Can You Work Without a Visa as an Expat?

    Understanding the different options available to you

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    Having a work visa is usually the key to working in another country. However, the ease of obtaining a work visa varies by country. For many expats, securing a work visa is crucial to entering the job market. However, there are circumstances in which you can work without a work visa. Let’s find out how.

    European nationals working in the EU

    In general, citizens of European Union (EU) Member States are not required to have a work permit to work in another EU country. European citizenship, established in 1992 by the Treaty of Maastricht, was later supplemented by the Treaty of Amsterdam in 1997. European citizenship is granted automatically to individuals from EU Member States. It does not replace nationality, but rather adds to it. While there is no concept of “European nationality” (nationality remains within the jurisdiction of individual states), it constitutes a form of citizenship that grants specific rights, such as the freedom to move and work throughout European territory without the need to a work permit.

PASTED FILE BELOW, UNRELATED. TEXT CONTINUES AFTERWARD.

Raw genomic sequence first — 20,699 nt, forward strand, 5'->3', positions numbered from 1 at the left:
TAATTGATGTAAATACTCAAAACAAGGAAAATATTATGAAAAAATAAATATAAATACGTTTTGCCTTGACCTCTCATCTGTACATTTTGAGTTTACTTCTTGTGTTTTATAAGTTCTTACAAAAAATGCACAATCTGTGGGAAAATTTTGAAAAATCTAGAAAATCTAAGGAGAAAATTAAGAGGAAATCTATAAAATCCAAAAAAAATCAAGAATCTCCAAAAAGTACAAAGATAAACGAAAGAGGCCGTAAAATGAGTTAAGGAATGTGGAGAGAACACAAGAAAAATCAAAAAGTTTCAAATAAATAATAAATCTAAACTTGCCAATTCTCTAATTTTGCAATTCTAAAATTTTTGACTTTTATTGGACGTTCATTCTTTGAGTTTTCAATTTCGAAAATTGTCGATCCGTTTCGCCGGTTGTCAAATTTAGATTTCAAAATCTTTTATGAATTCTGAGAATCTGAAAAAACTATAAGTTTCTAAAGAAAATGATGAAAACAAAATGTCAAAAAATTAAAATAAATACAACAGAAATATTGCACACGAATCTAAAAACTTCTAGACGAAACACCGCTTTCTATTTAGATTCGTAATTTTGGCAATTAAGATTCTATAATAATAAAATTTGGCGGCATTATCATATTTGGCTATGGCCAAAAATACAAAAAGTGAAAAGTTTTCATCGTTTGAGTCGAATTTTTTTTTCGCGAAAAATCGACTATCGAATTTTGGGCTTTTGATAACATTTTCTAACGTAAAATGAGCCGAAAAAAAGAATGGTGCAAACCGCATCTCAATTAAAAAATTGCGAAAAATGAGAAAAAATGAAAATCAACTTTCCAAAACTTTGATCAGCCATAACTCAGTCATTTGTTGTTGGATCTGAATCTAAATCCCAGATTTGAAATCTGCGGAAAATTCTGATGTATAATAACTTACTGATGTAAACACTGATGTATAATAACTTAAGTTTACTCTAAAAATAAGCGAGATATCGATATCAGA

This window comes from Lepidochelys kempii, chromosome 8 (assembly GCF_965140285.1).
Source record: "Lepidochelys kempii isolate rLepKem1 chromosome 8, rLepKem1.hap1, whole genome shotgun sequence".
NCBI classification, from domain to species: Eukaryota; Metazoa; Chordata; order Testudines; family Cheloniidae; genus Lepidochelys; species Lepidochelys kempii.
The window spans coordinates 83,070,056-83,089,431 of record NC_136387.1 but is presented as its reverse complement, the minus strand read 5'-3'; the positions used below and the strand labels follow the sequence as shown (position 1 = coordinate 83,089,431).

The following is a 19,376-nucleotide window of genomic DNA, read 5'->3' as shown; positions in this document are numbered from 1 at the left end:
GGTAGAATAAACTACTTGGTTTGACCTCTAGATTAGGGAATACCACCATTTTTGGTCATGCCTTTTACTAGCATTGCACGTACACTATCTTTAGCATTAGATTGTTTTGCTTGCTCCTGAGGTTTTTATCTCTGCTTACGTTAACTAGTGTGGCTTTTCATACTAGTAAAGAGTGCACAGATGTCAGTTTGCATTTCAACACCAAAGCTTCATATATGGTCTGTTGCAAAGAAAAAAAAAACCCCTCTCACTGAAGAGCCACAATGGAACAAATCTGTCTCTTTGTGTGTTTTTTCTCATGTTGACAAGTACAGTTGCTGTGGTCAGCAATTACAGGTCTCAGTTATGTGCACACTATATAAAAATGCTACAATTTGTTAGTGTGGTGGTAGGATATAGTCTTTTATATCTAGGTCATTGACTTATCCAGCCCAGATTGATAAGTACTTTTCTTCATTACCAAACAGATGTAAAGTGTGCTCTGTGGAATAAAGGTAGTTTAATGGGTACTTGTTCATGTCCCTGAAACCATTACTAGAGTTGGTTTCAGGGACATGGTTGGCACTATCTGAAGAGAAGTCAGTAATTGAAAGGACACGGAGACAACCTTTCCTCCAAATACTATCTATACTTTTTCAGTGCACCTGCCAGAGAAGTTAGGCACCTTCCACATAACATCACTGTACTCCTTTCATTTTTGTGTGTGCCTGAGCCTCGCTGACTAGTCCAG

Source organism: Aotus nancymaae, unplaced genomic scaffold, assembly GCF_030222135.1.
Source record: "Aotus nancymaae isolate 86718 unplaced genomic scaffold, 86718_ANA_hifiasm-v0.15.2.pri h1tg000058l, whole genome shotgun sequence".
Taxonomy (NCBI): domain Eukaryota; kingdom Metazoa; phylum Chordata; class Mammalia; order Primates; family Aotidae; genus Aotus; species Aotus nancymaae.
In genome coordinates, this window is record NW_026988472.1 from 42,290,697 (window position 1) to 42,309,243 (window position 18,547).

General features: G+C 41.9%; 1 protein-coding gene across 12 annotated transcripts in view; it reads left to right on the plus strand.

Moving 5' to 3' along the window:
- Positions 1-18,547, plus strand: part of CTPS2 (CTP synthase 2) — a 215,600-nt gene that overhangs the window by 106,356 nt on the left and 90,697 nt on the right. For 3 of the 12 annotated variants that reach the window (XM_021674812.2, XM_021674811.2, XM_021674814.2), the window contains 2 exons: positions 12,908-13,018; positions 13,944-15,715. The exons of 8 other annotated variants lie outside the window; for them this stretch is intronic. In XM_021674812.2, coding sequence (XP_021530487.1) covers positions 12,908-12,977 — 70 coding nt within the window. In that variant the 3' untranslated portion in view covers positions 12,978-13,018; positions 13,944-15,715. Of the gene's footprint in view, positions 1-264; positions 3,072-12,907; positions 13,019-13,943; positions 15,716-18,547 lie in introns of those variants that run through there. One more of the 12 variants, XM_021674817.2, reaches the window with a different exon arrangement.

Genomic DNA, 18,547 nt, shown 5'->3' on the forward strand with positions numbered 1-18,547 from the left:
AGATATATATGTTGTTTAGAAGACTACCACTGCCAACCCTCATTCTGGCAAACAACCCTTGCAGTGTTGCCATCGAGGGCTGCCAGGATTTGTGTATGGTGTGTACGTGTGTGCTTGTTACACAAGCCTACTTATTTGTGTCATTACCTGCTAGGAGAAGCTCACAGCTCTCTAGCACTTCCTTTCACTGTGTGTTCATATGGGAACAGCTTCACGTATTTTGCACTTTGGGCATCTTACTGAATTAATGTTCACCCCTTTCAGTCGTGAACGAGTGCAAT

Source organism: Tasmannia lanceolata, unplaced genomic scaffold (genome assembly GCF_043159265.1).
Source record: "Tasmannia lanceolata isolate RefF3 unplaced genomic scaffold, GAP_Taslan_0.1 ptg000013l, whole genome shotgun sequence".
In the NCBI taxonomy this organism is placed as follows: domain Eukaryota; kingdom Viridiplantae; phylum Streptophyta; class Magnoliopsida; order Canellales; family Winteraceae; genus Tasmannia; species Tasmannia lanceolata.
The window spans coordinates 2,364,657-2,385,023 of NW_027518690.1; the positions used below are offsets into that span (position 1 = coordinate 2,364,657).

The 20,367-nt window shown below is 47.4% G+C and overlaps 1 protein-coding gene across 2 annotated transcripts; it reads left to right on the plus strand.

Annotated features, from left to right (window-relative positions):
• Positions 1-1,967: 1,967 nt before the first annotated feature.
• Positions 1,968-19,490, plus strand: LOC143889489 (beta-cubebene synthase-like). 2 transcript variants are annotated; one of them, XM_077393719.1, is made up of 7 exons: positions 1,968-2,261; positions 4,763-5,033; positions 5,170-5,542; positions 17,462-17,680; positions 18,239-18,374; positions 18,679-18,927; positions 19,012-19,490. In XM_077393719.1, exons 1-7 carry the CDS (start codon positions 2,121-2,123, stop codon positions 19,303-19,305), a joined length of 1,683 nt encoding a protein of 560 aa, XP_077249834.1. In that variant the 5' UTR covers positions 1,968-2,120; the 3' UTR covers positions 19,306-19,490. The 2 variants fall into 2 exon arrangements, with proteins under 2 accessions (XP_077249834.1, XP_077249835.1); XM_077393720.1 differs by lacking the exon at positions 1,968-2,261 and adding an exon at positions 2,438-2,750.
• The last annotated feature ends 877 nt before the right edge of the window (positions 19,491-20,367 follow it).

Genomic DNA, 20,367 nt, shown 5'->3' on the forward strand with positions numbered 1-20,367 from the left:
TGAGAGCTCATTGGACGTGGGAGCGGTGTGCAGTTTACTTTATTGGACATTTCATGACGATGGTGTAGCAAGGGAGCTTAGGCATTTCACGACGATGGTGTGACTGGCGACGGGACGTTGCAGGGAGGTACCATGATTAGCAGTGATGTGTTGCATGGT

There are two main categories of jobs in the EU: regulated and unregulated professions. Most occupations fall under the general category, which allows European nationals to work freely in another European country. However, regulated professions follow a different procedure. Foreigners wishing to work in a regulated profession must undergo a strict application process, which may involve proving their professional qualifications by submitting a European Professional Card (EPC) application. You can submit this application online if you are a pharmacist, physiotherapist, nurse (general care), estate agent or mountain guide. However, if you are involved in a high-risk profession or a specific field such as law, your host country may carry out checks. It is your responsibility to check the list of regulated professions and the necessary steps, such as applying for an EPC, if applicable.

    Denmark Initiative